Soon after the Brexit vote, I was knee-deep in a pit of Chinese corpses. That’s not because of Brexit, you understand; that’s my job, making a documentary about human sacrifice in the Shang dynasty. But the cameraman’s phone kept going off with sales offers from British companies, spamming the techies of the film world with their chance to snap up cameras and lenses, RAM cards and drones while the pound was weak.
I cling to the belief that common sense will win out, and that the politicians who lied about the appeal of Brexit are just as liable to lie about their willingness to go through with it. In the meantime, while I’m waiting for all those promised new hospitals to open, and all those immigrants to be kicked out (goodbye doctors, nurses, any chance of a good plumber…), and while I am watching the architects run away from the mess they have created, and Theresa May rising to unelected power like some Cthulhu of Conservatism, I’m wondering about the impact on anime.
Fortunately, as far as most licensing contracts go, the United Kingdom is rarely regarded as “part of Europe”. It is already either treated as a separate entity, or attached like a sixth finger to deals involving the rest of the English-speaking world. For acquisitions agents sitting down at meetings in Cannes, Los Angeles or Tokyo, political divisions are less relevant than DVD and Blu-ray region coding, or online lockout.
Well, in all respects except one – money. Since last month’s issue of NEO, the pound has dropped 10% in value [now 13% –JC], which means all deals currently under discussion are going to cost UK companies a tenth more. Companies are unlikely to pass that cost on to you, so something that costs £18.99 in the high street will still cost £18.99 next month.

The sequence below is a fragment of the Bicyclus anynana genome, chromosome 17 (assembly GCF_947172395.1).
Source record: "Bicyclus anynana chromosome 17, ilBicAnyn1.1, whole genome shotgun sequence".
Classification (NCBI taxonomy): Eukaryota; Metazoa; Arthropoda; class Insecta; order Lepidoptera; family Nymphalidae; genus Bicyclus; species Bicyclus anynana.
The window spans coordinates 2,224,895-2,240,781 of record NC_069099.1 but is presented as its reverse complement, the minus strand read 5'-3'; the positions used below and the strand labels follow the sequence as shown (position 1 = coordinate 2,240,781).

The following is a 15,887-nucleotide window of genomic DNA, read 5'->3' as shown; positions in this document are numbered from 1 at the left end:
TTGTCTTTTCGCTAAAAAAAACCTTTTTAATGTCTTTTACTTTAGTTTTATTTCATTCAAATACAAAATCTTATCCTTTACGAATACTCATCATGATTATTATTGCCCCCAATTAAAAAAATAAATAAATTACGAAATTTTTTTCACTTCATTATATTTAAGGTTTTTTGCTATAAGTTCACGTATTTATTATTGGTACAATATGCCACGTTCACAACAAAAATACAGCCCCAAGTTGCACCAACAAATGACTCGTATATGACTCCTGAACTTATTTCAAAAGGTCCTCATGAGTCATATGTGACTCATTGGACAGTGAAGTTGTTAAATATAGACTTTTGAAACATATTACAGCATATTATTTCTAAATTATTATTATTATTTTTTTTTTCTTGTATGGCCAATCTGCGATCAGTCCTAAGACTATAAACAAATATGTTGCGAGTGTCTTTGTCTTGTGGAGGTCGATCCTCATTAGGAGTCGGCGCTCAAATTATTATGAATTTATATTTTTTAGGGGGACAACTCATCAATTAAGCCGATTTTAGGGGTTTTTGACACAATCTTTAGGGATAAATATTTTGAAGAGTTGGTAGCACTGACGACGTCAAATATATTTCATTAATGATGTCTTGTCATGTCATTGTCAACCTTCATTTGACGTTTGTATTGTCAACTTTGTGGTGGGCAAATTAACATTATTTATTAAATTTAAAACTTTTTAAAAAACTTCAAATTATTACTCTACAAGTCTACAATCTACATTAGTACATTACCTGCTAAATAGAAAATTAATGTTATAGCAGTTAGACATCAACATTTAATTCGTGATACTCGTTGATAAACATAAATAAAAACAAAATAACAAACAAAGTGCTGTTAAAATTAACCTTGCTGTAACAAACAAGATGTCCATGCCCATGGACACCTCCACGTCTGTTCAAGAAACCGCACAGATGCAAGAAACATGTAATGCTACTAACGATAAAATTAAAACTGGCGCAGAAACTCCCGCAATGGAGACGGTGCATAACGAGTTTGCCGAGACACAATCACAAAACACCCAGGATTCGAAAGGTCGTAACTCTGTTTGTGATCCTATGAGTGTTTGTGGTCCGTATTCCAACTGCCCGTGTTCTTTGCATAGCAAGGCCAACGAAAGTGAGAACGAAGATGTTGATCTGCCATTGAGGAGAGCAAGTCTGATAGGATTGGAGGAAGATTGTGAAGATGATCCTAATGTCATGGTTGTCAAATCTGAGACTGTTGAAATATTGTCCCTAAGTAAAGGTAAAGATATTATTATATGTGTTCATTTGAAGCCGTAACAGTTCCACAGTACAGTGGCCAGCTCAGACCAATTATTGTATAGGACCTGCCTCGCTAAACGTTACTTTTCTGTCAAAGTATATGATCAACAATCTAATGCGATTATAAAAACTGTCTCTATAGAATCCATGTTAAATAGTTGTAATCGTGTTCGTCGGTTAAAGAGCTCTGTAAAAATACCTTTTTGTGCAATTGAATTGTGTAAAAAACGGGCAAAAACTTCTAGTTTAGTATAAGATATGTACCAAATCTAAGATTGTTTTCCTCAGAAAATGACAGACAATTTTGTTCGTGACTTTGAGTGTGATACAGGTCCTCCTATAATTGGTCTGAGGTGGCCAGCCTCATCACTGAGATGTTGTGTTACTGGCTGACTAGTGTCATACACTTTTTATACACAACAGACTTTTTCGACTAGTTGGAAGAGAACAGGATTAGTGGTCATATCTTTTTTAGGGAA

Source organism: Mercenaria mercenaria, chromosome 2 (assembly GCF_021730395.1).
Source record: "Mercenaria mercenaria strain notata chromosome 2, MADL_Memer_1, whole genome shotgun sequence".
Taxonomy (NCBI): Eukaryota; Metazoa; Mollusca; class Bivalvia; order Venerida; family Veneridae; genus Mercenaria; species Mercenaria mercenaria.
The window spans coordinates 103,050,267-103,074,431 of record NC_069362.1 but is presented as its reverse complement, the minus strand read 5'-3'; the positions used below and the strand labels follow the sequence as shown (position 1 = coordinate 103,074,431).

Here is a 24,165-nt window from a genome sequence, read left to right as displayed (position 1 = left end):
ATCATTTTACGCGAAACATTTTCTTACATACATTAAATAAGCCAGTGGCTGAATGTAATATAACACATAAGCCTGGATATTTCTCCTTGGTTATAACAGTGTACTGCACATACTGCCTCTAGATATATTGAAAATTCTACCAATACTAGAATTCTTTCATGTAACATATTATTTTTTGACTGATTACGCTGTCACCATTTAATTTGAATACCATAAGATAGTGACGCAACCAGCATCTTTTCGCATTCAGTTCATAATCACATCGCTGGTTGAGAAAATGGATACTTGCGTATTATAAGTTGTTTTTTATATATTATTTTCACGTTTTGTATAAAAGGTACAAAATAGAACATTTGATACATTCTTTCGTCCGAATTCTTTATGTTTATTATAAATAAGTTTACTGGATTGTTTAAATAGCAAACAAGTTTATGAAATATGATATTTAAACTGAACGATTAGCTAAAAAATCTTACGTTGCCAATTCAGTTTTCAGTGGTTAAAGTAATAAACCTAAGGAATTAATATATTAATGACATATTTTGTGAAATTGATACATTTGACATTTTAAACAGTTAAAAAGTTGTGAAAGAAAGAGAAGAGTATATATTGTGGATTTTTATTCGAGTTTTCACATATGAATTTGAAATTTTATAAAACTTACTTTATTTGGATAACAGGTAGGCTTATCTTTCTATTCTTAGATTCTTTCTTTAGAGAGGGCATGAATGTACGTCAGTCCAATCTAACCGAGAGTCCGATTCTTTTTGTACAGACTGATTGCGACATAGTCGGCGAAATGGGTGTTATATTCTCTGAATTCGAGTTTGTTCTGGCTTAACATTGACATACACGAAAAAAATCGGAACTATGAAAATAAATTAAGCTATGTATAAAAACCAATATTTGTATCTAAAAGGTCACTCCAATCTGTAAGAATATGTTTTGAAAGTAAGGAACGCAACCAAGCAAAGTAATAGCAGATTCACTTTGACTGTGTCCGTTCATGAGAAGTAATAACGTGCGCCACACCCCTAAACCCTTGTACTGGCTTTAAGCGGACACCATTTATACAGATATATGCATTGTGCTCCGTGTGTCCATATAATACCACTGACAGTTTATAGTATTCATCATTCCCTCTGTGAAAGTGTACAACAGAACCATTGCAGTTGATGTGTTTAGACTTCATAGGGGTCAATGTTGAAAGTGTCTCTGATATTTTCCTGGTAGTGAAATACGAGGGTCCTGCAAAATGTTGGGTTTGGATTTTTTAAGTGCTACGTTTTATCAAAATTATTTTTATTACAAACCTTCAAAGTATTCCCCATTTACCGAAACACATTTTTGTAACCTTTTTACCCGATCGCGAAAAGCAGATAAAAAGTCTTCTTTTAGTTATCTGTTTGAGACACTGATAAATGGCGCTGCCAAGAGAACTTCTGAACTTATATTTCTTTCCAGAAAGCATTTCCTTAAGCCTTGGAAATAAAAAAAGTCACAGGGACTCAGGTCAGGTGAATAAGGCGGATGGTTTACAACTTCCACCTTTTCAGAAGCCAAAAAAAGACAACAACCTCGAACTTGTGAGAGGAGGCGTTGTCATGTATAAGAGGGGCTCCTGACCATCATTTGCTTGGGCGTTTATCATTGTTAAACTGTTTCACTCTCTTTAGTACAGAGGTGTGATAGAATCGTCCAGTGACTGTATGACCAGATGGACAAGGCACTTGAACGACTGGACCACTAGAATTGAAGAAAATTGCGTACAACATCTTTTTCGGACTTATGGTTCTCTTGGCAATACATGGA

But that money has to come from somewhere, and I predict it is going to start to show in the autumn season, not in terms of things you can see, but things you can’t. Companies like Funimation, paying in dollars for world English-language rights, probably won’t even blink. The damage will be felt by those smaller distributors with a UK-only footprint, having to pay extra cash not only for the rights to the anime in the first place, but for the pressing of the discs, currently done in Austria or Poland, and hence payable in euros.
Faced with mounting bills, even without an official date on Brexiting, they will drop whatever tenth title looks the least appealing. They simply won’t pick it up, and you won’t ever find it for sale. They will also think twice about re-pressing any other shows that go out of print. Anything that’s say, six years old, approaching the end of its licence, and unlikely to shift more than a few hundred more copies, will suddenly become entirely unavailable. All of which means, in the short term, buy any old shows you’ve been putting off, before they disappear from the shelves. And in the long-term: you’ll probably need a year’s supply of baked beans and a shotgun.
Jonathan Clements is the author of Anime: A History. This article originally appeared in NEO #154, 2016.